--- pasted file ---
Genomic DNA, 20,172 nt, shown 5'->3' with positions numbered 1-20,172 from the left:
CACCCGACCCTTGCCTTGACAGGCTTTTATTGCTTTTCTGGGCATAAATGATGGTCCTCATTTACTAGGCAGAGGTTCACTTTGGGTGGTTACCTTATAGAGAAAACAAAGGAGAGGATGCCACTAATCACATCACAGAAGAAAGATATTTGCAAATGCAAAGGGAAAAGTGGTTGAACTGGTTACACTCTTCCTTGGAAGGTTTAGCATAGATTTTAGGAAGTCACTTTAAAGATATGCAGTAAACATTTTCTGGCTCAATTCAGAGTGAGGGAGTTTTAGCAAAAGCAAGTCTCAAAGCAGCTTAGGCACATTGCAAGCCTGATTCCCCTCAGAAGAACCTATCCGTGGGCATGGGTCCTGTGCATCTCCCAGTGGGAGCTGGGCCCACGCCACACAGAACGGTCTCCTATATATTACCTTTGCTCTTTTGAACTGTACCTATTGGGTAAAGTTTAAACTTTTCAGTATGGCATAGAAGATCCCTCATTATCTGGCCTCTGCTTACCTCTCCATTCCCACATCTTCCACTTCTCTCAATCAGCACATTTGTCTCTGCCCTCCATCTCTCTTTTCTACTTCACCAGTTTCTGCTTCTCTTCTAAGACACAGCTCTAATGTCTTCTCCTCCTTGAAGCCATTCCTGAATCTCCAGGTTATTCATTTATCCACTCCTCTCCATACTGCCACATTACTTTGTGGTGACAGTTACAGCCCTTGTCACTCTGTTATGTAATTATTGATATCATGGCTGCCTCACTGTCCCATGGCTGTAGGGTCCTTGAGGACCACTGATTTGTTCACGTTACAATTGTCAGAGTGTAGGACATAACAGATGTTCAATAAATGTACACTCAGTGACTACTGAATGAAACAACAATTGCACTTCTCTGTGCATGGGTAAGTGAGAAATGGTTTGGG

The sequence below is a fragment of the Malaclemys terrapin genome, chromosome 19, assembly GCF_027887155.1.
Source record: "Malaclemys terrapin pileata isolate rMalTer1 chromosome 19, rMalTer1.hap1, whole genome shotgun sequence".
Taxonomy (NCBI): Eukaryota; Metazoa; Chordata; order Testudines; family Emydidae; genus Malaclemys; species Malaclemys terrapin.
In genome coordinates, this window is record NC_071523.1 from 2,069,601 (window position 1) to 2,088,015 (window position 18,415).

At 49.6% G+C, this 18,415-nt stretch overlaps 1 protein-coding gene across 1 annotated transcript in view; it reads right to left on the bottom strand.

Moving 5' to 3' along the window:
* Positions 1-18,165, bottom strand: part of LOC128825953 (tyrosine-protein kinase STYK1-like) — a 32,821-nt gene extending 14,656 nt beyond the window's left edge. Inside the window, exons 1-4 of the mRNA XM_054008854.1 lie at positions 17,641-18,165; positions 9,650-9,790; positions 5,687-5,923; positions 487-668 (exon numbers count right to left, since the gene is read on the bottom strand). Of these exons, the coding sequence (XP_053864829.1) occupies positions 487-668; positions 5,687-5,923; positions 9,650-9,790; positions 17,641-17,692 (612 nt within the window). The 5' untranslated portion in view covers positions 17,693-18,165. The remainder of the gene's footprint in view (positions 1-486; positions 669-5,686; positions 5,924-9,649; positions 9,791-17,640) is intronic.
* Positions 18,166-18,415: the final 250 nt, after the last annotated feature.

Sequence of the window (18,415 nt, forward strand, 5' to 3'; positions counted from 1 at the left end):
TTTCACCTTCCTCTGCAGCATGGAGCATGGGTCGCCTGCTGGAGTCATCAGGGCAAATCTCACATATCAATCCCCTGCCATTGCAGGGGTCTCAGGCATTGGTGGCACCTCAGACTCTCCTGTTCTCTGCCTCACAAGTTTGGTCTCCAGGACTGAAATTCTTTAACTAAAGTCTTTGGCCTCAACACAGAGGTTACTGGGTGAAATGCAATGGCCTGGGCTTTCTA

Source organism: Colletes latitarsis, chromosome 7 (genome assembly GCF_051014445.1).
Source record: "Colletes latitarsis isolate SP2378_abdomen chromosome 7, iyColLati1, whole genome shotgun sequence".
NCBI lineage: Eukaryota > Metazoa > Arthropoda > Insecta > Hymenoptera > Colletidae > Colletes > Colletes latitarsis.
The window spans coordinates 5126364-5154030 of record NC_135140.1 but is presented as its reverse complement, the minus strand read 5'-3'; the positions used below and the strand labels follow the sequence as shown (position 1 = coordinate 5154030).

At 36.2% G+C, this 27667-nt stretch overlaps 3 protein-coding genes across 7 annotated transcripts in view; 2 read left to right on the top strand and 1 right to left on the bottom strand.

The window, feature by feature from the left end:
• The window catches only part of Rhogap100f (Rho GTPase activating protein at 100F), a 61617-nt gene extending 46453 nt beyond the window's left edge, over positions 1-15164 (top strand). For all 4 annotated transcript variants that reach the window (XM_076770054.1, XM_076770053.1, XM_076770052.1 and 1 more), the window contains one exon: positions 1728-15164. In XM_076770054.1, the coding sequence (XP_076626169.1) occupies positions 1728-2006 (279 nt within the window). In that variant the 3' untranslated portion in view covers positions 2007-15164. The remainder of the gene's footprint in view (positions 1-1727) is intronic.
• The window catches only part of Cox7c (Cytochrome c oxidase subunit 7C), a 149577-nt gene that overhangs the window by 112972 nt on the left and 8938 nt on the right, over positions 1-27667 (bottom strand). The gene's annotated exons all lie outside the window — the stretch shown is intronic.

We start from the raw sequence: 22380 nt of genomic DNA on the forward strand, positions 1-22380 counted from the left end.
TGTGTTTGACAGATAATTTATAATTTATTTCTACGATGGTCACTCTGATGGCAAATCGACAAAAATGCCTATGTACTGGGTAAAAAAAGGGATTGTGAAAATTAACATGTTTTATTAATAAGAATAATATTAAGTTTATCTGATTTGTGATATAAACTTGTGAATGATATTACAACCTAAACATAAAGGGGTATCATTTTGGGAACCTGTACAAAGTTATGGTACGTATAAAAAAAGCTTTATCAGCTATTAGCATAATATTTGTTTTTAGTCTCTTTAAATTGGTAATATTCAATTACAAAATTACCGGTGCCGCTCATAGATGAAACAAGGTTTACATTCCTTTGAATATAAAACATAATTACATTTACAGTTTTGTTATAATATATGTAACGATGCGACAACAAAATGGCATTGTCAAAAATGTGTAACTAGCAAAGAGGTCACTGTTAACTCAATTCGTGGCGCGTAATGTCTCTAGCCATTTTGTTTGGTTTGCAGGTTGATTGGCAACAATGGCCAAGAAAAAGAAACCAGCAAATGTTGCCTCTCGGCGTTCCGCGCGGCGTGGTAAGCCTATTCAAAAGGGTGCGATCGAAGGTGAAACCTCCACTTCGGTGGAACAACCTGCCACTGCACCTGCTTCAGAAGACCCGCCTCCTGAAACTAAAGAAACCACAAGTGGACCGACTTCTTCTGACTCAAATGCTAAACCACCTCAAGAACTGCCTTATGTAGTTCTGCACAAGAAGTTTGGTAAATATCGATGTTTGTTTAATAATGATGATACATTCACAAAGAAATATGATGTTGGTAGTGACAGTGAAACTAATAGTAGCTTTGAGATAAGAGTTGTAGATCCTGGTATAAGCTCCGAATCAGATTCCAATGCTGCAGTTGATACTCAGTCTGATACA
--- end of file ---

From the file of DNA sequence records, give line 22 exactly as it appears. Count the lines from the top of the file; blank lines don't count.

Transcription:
TGTGTTTGACAGATAATTTATAATTTATTTCTACGATGGTCACTCTGATGGCAAATCGACAAAAATGCCTATGTACTGGGTAAAAAAAGGGATTGTGAAAATTAACATGTTTTATTAATAAGAATAATATTAAGTTTATCTGATTTGTGATATAAACTTGTGAATGATATTACAACCTAAACATAAAGGGGTATCATTTTGGGAACCTGTACAAAGTTATGGTACGTATAAAAAAAGCTTTATCAGCTATTAGCATAATATTTGTTTTTAGTCTCTTTAAATTGGTAATATTCAATTACAAAATTACCGGTGCCGCTCATAGATGAAACAAGGTTTACATTCCTTTGAATATAAAACATAATTACATTTACAGTTTTGTTATAATATATGTAACGATGCGACAACAAAATGGCATTGTCAAAAATGTGTAACTAGCAAAGAGGTCACTGTTAACTCAATTCGTGGCGCGTAATGTCTCTAGCCATTTTGTTTGGTTTGCAGGTTGATTGGCAACAATGGCCAAGAAAAAGAAACCAGCAAATGTTGCCTCTCGGCGTTCCGCGCGGCGTGGTAAGCCTATTCAAAAGGGTGCGATCGAAGGTGAAACCTCCACTTCGGTGGAACAACCTGCCACTGCACCTGCTTCAGAAGACCCGCCTCCTGAAACTAAAGAAACCACAAGTGGACCGACTTCTTCTGACTCAAATGCTAAACCACCTCAAGAACTGCCTTATGTAGTTCTGCACAAGAAGTTTGGTAAATATCGATGTTTGTTTAATAATGATGATACATTCACAAAGAAATATGATGTTGGTAGTGACAGTGAAACTAATAGTAGCTTTGAGATAAGAGTTGTAGATCCTGGTATAAGCTCCGAATCAGATTCCAATGCTGCAGTTGATACTCAGTCTGATACA